Search around the forum and ask around. Local bike shops usually have info on group rides in your area.

    Have fun.

  3. #3
    Senior Member Nermal's Avatar
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    You'll be surprised how quickly you pick up the gear shifts, no matter which type bike you come up with.

    Aside from general fitness, I don't think you are going to find a lot of crossover. A different use of the same muscles takes a little getting used to, and there is different emphasis on the various muscles involved. On the other hand, you are less apt to come up with sore feet. Not impossible, but less likely.

    If you do go with a road bike, and go with clipless pedals*, get very familiar with them before getting out in traffic. Don't bother with toe clips (not the same as clipless). I have yet to meet or converse with anyone who has used them, and still likes them. I use Power Grips. They have their virtues, but I'm not pushing the opinion. Actually, you might consider plain platform pedals till you get familiar with the rest of the activity.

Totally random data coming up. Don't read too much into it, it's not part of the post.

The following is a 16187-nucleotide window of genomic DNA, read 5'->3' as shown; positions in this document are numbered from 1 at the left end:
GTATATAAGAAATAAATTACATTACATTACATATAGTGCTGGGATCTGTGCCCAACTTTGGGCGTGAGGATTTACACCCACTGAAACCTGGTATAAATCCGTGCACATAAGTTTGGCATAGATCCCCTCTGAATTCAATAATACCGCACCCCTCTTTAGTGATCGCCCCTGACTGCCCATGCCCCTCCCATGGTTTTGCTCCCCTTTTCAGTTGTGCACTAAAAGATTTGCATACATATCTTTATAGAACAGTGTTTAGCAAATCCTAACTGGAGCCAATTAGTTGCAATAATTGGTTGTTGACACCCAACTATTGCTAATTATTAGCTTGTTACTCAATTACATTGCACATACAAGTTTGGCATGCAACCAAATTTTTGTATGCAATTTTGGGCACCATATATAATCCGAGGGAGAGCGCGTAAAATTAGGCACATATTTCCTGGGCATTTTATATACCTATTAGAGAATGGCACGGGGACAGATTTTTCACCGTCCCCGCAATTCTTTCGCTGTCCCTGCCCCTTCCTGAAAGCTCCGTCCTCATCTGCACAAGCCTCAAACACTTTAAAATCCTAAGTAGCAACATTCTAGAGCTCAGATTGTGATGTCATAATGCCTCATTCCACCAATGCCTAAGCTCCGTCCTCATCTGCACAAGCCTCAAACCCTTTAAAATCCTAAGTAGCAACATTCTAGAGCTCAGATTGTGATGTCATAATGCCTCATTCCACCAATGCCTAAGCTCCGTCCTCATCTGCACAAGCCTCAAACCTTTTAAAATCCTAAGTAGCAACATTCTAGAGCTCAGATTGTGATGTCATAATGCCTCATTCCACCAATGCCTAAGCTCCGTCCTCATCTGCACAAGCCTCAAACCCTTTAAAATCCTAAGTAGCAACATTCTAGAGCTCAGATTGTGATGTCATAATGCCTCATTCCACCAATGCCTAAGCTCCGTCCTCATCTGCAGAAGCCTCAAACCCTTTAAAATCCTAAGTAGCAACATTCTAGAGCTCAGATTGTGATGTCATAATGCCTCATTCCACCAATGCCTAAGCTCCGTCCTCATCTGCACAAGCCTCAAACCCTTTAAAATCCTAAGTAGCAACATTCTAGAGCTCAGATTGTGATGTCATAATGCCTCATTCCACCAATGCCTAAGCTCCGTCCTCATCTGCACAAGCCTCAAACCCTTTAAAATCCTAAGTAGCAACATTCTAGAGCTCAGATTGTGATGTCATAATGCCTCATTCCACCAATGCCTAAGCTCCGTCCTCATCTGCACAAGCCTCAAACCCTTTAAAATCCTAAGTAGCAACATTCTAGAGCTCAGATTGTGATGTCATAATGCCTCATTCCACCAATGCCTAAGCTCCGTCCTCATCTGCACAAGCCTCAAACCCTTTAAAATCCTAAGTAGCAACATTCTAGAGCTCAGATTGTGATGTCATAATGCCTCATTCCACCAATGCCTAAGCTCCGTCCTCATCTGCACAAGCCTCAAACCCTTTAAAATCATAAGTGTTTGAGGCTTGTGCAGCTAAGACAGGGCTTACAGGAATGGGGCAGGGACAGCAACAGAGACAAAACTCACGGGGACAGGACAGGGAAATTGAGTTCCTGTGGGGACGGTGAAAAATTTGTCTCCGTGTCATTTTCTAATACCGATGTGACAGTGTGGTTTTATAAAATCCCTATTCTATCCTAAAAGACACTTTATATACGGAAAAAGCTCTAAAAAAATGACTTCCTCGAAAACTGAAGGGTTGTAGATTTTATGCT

*Clipless means your special shoe clips to the pedal. Sounds odd, doesn't it?
    Some people are like a Slinky ... not really good for anything, but you still can't help but smile when you shove them down the stairs.

  4. #4
    Jet Jockey Banzai's Avatar
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    Quote Originally Posted by Nermal
    If you do go with a road bike, and go with clipless pedals*, get very familiar with them before getting out in traffic. Don't bother with toe clips (not the same as clipless). I have yet to meet or converse wit

    *Clipless means your special shoe clips to the pedal. Sounds odd, doesn't it?
    You actually explained in your own comments why it's not odd. The term is to contrast them from toe CLIPS as a form of pedal retention system.

    Goodness, that's quite a list of questions.